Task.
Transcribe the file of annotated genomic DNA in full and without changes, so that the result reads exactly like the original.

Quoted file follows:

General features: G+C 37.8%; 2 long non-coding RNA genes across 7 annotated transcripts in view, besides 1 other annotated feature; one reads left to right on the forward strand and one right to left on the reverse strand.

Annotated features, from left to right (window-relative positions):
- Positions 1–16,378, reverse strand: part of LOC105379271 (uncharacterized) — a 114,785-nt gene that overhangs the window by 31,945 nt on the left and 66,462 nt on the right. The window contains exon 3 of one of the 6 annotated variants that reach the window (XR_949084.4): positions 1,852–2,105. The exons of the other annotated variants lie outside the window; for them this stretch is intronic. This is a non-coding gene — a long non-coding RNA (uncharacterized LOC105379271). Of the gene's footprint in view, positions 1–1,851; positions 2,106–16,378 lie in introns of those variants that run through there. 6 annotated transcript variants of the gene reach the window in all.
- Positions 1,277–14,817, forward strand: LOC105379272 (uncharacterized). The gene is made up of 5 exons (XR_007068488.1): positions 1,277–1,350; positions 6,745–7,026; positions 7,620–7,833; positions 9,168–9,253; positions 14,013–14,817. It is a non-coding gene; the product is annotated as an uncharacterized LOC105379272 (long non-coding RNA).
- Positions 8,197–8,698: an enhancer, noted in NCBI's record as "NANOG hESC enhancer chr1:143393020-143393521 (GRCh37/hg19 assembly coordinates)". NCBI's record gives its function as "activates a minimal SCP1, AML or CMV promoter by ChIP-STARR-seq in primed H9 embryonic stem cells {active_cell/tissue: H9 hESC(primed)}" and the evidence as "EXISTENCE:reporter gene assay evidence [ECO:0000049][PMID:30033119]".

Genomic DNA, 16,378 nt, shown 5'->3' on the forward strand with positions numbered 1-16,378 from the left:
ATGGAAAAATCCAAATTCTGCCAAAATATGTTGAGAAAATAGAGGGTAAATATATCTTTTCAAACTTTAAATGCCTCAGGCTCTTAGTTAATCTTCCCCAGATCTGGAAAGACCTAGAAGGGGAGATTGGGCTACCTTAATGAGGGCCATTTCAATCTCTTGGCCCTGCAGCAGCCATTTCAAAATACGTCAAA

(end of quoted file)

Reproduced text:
General features: G+C 37.8%; 2 long non-coding RNA genes across 7 annotated transcripts in view, besides 1 other annotated feature; one reads left to right on the forward strand and one right to left on the reverse strand.

Annotated features, from left to right (window-relative positions):
- Positions 1–16,378, reverse strand: part of LOC105379271 (uncharacterized) — a 114,785-nt gene that overhangs the window by 31,945 nt on the left and 66,462 nt on the right. The window contains exon 3 of one of the 6 annotated variants that reach the window (XR_949084.4): positions 1,852–2,105. The exons of the other annotated variants lie outside the window; for them this stretch is intronic. This is a non-coding gene — a long non-coding RNA (uncharacterized LOC105379271). Of the gene's footprint in view, positions 1–1,851; positions 2,106–16,378 lie in introns of those variants that run through there. 6 annotated transcript variants of the gene reach the window in all.
- Positions 1,277–14,817, forward strand: LOC105379272 (uncharacterized). The gene is made up of 5 exons (XR_007068488.1): positions 1,277–1,350; positions 6,745–7,026; positions 7,620–7,833; positions 9,168–9,253; positions 14,013–14,817. It is a non-coding gene; the product is annotated as an uncharacterized LOC105379272 (long non-coding RNA).
- Positions 8,197–8,698: an enhancer, noted in NCBI's record as "NANOG hESC enhancer chr1:143393020-143393521 (GRCh37/hg19 assembly coordinates)". NCBI's record gives its function as "activates a minimal SCP1, AML or CMV promoter by ChIP-STARR-seq in primed H9 embryonic stem cells {active_cell/tissue: H9 hESC(primed)}" and the evidence as "EXISTENCE:reporter gene assay evidence [ECO:0000049][PMID:30033119]".

Genomic DNA, 16,378 nt, shown 5'->3' on the forward strand with positions numbered 1-16,378 from the left:
ATGGAAAAATCCAAATTCTGCCAAAATATGTTGAGAAAATAGAGGGTAAATATATCTTTTCAAACTTTAAATGCCTCAGGCTCTTAGTTAATCTTCCCCAGATCTGGAAAGACCTAGAAGGGGAGATTGGGCTACCTTAATGAGGGCCATTTCAATCTCTTGGCCCTGCAGCAGCCATTTCAAAATACGTCAAA